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Business News of Tuesday, 5 May 2015

Source: B&FT

US$60m credit available to agribusinesses

Rick Dvorin, Chief of Party, USAID-Financing Ghanaian Agriculture Project (USAID-FinGAP), has said there is about US$30-60million available to support efficient agribusinesses in the country to grow and expand.

“There is still US$30-60million in the pipeline. This is the reality. As a project, we have a target of US$75million till 2018. What we do as a project is facilitate financing from financial institutions to agribusinesses through our business advisory providers who package applications, business plans and records of the agribusinesses to present to the financial institutions for financing,” he said.

The USAID-FinGAP is a five-year project with the goal of facilitating finance and investment in the soy, rice and maize supply and value chains in the north of Ghana, and improving ancillary services so that agribusinesses can operate at full capacity and expand levels of food security in the country.

He stated that in the last 18 months, USAID-FinGAP has facilitated the financing of agriculture in Ghana to the tune of US$13.5million. Mr. Dvorin said the aim of USAID-FinGAP projects is to seek to increase household incomes and facilitate lending to farmers.

Mr. Dvorin, speaking at the one-day Ghana Agribusiness Investment Summit 2015, noted that apart from the access to finance, the project is looking at reducing the cost of finance to these agribusinesses as well.

The one-day summit brought together lending institutions, advisory services companies and NGOs working to improve agriculture in the country, and was under the theme “Overcoming obstacles to unlocking agricultural investments in Ghana”.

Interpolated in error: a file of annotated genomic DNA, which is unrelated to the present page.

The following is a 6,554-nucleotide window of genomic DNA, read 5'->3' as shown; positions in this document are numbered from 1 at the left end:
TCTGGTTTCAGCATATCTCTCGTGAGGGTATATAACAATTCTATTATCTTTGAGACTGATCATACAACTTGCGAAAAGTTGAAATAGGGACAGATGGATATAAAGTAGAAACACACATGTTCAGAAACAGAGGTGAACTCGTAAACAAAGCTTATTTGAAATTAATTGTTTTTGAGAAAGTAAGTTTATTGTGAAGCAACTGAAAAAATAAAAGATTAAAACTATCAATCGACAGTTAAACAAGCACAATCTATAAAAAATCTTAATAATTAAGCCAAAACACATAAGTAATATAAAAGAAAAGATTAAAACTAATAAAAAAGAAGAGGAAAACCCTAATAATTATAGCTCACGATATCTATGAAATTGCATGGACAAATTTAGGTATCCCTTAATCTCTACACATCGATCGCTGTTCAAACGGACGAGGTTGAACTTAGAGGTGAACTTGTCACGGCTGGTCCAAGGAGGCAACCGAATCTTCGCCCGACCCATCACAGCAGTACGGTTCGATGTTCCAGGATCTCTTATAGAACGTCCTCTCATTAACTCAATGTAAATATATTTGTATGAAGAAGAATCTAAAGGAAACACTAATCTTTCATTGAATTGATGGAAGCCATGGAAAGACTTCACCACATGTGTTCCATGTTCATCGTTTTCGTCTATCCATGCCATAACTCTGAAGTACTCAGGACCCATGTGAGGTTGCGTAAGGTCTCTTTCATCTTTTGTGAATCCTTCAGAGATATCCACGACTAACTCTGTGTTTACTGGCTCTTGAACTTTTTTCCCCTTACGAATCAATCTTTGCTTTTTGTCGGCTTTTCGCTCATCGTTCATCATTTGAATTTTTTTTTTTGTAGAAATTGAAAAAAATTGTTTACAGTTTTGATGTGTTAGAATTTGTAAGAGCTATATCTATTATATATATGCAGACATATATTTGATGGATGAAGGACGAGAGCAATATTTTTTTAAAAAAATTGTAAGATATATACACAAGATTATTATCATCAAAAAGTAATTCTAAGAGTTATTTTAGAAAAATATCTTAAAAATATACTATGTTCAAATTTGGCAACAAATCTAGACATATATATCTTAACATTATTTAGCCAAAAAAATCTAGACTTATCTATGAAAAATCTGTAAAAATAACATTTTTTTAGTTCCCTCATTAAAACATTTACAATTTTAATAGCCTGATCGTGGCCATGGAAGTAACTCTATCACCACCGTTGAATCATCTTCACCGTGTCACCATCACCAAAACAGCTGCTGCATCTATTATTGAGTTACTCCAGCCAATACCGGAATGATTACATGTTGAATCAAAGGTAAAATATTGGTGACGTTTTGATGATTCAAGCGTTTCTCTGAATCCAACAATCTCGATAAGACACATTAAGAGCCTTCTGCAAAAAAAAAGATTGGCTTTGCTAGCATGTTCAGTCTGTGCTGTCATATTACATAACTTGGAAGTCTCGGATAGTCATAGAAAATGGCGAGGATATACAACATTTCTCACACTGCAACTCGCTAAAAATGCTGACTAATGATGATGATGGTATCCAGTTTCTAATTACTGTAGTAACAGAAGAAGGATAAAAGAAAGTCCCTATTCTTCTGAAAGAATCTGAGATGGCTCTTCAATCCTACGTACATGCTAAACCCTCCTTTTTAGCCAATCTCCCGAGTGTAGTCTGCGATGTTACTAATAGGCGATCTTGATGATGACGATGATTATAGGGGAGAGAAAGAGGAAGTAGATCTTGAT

He urged all financial institutions to continue keeping open minds and perhaps, more importantly, an open cheque book for agricultural financing to manage risk and make good business investments.

Gene Cretz, America’s Ambassador to Ghana, said the U.S. Government through USAID has committed to investing US$250million through President Obama’s Feed the Future Initiative.

“Access to credit has been a major challenge for businesses in Ghana, especially Small and Medium Enterprises. However, the situation is even more severe for the agricultural sector. Only about 4 percent of lending in Ghana goes to the agricultural sector.”

The number of Ghanaians involved in agriculture, according to the ambassador, implies that private sector investment into the agriculture value chains is critical to reducing poverty and spurring economic growth in Ghana. He therefore called for steps to be taken to address the issue of high cost of credit, which is holding back investments into the agricultural sector.

Fiifi Kwetey, Food and Agriculture Minister, noted that Ghana’s economy is dependent on agriculture, which contributes about 22 percent to GDP and is critical to the overall economic growth and development of the country.

“To ensure that agriculture is positioned at the heart of the economy, the Ministry of Food and Agriculture has a policy framework within which it operates and has a manual that translates this policy into action. The entire overall and overreaching objective is to ensure that the private sector takes on the frontline activities, and government focuses on facilitation and regulation where necessary.”

To realise its objective as a ministry, Mr. Kwetey said the ministry has gone out of its way to create the Agribusiness Support Unit as far back in 2012 to respond to the growing need for private sector investment in the agricultural sector.

The unit, he added, also has additional responsibility for facilitating the development of agribusiness by providing technical information and advice on investment opportunities for agribusinesses in the sector.

He stated that government, through MoFA, is also pursuing some initiatives to deepen private sector investment in the agricultural sector -- such as the Grow Africa Initiative to facilitate partnerships between local and foreign agribusinesses and across several value chains.

He appealed for the private sector to comply with existing regulations and seek clarifications with the ministry when in doubt. “This is extremely important to grow our partnership. We are as an institution ready to provide the necessary assistance and ensure that all agribusinesses comply with existing regulations.”